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The Elegant Architecture of the Customer Experience

By Seema Acharya CRM Buyer ECT News Network
May 24, 2010 5:00 AM PT

Smarter organizations today realize that attending to the quality of customer experience could just be the differentiator that they were on the lookout for.

The Elegant Architecture of the Customer Experience

When Patricia Seybold introduced "Quality of Customer Experience (QCE)," the entire world sat up and noticed.

Why QCE? There area several reasons. QCE

  • contributes towards building your brand: Your customers are the proponents of your services/products;
  • expands your customer base: It stretches your circle;
  • improves customer satisfaction: Your happy customers turn into loyal customers;
  • increases customer retention: Your best customers remain your best customers; and it
  • enhances promotion/marketing/advertising of your services/products: Your customers will become your brand advocates.

Architecting the Experience

Over the last few years, enterprises belonging to the Information Communication Technology (ICT) industry have been recruiting large numbers of engineering graduates in India in order to meet their business growth goals. These engineers are typically from multifarious engineering disciplines. Such enterprises have put into practice mandatory training programs with the aim to align the fresh talent to their business requirements. These training programs are set apart by their arguably fast pace of knowledge transfer, hands-on application of concepts, work-in-team concept, large class size and multiple, simultaneous batches.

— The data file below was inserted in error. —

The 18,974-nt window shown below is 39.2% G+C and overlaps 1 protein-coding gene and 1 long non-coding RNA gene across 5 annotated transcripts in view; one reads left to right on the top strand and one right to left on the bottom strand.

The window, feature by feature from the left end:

Preparation to receive and slickly induct a batch of fresh recruits begins far in advance. Nothing is left to chance -- everything is dexterously architected. Whether it is the guided check-ins; the seamless orientation into the enterprise's culture, ethics and value system; the carefully premeditated training schedule; the setting up of the online laboratories for training; the alignment of training programs to business requirements (after all what good is all the experience, if it cannot help you with your job!); the consistency in executing the training program (the arduous task not helped by the diversity in learning styles); the method of assessment (not too many and not too few); the prompt announcement of performance results; the easy and speedy release to the production environs; the much-required handholding for their smooth transition into the professional environment -- everything is by DESIGN and not by DEFAULT.

The aforesaid activities are the moments of truth, and delivering at these touchpoints will create an awesomely rich experience.

The point here is that the focus should be on creating, on an average, a good experience over the entire cycle rather than creating a roller-coaster ride of positive and negative experiences.

By Design, Not by Default